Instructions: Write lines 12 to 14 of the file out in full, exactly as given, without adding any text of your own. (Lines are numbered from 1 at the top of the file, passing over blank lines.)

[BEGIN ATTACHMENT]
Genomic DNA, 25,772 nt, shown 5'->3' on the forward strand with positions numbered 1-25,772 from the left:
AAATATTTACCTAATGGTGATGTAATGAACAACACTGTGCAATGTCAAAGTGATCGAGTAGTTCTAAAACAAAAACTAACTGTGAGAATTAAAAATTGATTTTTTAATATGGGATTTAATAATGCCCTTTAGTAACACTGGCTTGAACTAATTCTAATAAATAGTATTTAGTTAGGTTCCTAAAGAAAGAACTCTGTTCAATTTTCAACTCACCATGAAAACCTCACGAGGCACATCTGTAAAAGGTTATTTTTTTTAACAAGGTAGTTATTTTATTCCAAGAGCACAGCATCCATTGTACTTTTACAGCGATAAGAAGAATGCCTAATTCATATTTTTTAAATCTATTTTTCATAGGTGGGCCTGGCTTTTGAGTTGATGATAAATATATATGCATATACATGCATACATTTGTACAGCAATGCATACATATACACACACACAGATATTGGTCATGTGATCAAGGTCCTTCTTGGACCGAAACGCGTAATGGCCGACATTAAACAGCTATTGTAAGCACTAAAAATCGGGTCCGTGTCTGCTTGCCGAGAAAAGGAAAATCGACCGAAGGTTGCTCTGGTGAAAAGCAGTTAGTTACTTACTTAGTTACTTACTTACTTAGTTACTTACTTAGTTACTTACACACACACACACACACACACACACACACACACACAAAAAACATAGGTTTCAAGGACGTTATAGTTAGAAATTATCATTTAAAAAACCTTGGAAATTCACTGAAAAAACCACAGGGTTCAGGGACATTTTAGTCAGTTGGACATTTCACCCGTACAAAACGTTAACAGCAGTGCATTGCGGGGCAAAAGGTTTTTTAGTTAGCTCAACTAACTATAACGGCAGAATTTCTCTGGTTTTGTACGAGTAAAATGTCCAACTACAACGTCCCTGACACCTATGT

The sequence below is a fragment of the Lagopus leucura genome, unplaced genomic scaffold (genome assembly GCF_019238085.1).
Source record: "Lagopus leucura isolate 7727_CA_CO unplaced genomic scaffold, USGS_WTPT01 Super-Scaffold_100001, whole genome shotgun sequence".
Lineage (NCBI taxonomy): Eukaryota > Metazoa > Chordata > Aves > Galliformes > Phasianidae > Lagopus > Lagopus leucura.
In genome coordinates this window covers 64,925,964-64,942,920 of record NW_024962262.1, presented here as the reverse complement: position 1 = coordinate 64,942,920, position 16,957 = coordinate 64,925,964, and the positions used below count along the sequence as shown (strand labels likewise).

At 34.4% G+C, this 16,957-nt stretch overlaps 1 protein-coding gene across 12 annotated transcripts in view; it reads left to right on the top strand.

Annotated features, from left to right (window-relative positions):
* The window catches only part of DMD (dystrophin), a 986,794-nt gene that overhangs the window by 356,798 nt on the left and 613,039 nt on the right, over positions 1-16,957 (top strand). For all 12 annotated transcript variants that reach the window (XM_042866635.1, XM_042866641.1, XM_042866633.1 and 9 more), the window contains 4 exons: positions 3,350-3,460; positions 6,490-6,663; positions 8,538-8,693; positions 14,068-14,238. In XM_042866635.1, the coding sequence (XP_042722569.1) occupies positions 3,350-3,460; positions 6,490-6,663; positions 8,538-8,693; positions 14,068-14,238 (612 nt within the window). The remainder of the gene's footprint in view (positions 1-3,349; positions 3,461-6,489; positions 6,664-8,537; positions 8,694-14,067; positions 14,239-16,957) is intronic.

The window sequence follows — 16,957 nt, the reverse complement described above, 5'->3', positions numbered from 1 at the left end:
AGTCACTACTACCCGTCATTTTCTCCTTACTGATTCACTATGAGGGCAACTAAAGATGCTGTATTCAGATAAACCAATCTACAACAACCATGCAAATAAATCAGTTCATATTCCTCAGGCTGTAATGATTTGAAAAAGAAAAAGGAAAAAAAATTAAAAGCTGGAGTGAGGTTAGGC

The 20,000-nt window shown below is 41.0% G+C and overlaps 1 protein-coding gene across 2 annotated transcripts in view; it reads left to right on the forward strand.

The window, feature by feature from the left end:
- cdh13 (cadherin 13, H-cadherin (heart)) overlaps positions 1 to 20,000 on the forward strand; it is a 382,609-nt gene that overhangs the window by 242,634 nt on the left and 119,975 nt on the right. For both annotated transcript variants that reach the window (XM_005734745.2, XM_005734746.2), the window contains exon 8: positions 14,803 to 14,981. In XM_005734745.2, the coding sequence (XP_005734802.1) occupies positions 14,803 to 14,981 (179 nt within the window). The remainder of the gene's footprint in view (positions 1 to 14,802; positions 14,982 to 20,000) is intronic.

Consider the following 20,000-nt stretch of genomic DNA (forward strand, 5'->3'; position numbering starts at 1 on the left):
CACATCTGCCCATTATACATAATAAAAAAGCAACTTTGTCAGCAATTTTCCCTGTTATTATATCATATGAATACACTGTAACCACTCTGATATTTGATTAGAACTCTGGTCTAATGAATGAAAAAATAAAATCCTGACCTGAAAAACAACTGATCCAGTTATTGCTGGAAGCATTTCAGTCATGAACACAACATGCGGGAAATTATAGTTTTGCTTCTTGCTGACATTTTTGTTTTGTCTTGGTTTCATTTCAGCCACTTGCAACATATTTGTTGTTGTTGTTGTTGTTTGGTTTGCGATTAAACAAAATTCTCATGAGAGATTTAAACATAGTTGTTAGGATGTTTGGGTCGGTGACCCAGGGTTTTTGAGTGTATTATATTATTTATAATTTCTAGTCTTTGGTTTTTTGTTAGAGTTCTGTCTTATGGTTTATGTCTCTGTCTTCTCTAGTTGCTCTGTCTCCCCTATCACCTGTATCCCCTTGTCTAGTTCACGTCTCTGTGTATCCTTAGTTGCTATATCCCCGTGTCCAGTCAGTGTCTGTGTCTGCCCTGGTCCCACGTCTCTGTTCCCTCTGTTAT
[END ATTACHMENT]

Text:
The 20,000-nt window shown below is 41.0% G+C and overlaps 1 protein-coding gene across 2 annotated transcripts in view; it reads left to right on the forward strand.

The window, feature by feature from the left end:
- cdh13 (cadherin 13, H-cadherin (heart)) overlaps positions 1 to 20,000 on the forward strand; it is a 382,609-nt gene that overhangs the window by 242,634 nt on the left and 119,975 nt on the right. For both annotated transcript variants that reach the window (XM_005734745.2, XM_005734746.2), the window contains exon 8: positions 14,803 to 14,981. In XM_005734745.2, the coding sequence (XP_005734802.1) occupies positions 14,803 to 14,981 (179 nt within the window). The remainder of the gene's footprint in view (positions 1 to 14,802; positions 14,982 to 20,000) is intronic.